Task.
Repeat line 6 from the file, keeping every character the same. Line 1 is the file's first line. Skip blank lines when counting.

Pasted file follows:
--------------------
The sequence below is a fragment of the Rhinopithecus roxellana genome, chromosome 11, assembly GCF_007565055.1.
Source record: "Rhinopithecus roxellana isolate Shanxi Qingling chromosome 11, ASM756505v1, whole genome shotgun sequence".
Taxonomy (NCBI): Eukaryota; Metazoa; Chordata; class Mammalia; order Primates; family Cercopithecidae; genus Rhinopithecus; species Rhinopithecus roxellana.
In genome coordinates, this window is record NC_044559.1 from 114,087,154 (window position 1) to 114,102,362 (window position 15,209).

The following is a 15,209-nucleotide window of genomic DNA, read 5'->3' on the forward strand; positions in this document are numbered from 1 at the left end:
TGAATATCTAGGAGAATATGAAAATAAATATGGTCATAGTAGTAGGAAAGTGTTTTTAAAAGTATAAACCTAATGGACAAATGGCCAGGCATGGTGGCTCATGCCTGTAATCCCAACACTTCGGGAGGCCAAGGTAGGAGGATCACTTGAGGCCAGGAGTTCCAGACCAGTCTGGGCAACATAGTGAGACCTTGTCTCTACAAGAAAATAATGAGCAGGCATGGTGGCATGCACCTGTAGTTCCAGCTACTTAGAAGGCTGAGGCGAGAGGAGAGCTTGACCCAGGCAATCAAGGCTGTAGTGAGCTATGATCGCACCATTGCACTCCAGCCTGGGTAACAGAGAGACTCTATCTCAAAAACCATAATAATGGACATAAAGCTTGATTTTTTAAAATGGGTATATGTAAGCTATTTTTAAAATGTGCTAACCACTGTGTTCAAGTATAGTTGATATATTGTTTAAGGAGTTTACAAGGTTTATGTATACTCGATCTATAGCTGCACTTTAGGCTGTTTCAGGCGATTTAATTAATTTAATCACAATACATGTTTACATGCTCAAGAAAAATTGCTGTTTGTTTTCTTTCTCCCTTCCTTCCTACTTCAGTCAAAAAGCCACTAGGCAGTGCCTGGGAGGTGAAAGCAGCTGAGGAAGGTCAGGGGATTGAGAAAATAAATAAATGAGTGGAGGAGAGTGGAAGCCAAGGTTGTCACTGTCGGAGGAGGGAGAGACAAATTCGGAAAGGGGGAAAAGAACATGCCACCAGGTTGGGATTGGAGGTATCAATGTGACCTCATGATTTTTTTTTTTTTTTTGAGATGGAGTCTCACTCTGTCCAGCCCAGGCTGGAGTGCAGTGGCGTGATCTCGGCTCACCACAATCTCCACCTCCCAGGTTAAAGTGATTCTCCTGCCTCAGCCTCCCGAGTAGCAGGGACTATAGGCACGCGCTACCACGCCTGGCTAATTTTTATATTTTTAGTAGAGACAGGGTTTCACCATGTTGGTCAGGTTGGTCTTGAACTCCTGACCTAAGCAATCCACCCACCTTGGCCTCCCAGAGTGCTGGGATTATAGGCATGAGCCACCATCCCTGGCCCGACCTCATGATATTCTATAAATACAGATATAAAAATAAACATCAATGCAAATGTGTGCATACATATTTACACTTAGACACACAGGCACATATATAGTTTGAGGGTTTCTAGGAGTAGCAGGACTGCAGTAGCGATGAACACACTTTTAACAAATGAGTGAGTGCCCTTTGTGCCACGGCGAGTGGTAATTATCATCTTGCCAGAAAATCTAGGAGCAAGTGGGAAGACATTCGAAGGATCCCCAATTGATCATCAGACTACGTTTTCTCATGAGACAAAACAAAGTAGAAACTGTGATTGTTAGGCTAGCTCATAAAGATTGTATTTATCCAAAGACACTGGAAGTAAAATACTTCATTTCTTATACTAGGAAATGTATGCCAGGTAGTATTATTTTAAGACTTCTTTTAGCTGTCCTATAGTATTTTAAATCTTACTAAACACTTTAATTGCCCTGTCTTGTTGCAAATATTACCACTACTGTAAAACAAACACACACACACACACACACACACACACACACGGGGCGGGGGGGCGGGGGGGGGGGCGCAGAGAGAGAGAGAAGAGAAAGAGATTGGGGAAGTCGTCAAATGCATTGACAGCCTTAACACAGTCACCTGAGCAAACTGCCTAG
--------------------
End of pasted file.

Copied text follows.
TGAATATCTAGGAGAATATGAAAATAAATATGGTCATAGTAGTAGGAAAGTGTTTTTAAAAGTATAAACCTAATGGACAAATGGCCAGGCATGGTGGCTCATGCCTGTAATCCCAACACTTCGGGAGGCCAAGGTAGGAGGATCACTTGAGGCCAGGAGTTCCAGACCAGTCTGGGCAACATAGTGAGACCTTGTCTCTACAAGAAAATAATGAGCAGGCATGGTGGCATGCACCTGTAGTTCCAGCTACTTAGAAGGCTGAGGCGAGAGGAGAGCTTGACCCAGGCAATCAAGGCTGTAGTGAGCTATGATCGCACCATTGCACTCCAGCCTGGGTAACAGAGAGACTCTATCTCAAAAACCATAATAATGGACATAAAGCTTGATTTTTTAAAATGGGTATATGTAAGCTATTTTTAAAATGTGCTAACCACTGTGTTCAAGTATAGTTGATATATTGTTTAAGGAGTTTACAAGGTTTATGTATACTCGATCTATAGCTGCACTTTAGGCTGTTTCAGGCGATTTAATTAATTTAATCACAATACATGTTTACATGCTCAAGAAAAATTGCTGTTTGTTTTCTTTCTCCCTTCCTTCCTACTTCAGTCAAAAAGCCACTAGGCAGTGCCTGGGAGGTGAAAGCAGCTGAGGAAGGTCAGGGGATTGAGAAAATAAATAAATGAGTGGAGGAGAGTGGAAGCCAAGGTTGTCACTGTCGGAGGAGGGAGAGACAAATTCGGAAAGGGGGAAAAGAACATGCCACCAGGTTGGGATTGGAGGTATCAATGTGACCTCATGATTTTTTTTTTTTTTTTGAGATGGAGTCTCACTCTGTCCAGCCCAGGCTGGAGTGCAGTGGCGTGATCTCGGCTCACCACAATCTCCACCTCCCAGGTTAAAGTGATTCTCCTGCCTCAGCCTCCCGAGTAGCAGGGACTATAGGCACGCGCTACCACGCCTGGCTAATTTTTATATTTTTAGTAGAGACAGGGTTTCACCATGTTGGTCAGGTTGGTCTTGAACTCCTGACCTAAGCAATCCACCCACCTTGGCCTCCCAGAGTGCTGGGATTATAGGCATGAGCCACCATCCCTGGCCCGACCTCATGATATTCTATAAATACAGATATAAAAATAAACATCAATGCAAATGTGTGCATACATATTTACACTTAGACACACAGGCACATATATAGTTTGAGGGTTTCTAGGAGTAGCAGGACTGCAGTAGCGATGAACACACTTTTAACAAATGAGTGAGTGCCCTTTGTGCCACGGCGAGTGGTAATTATCATCTTGCCAGAAAATCTAGGAGCAAGTGGGAAGACATTCGAAGGATCCCCAATTGATCATCAGACTACGTTTTCTCATGAGACAAAACAAAGTAGAAACTGTGATTGTTAGGCTAGCTCATAAAGATTGTATTTATCCAAAGACACTGGAAGTAAAATACTTCATTTCTTATACTAGGAAATGTATGCCAGGTAGTATTATTTTAAGACTTCTTTTAGCTGTCCTATAGTATTTTAAATCTTACTAAACACTTTAATTGCCCTGTCTTGTTGCAAATATTACCACTACTGTAAAACAAACACACACACACACACACACACACACACACACGGGGCGGGGGGGCGGGGGGGGGGGCGCAGAGAGAGAGAGAAGAGAAAGAGATTGGGGAAGTCGTCAAATGCATTGACAGCCTTAACACAGTCACCTGAGCAAACTGCCTAG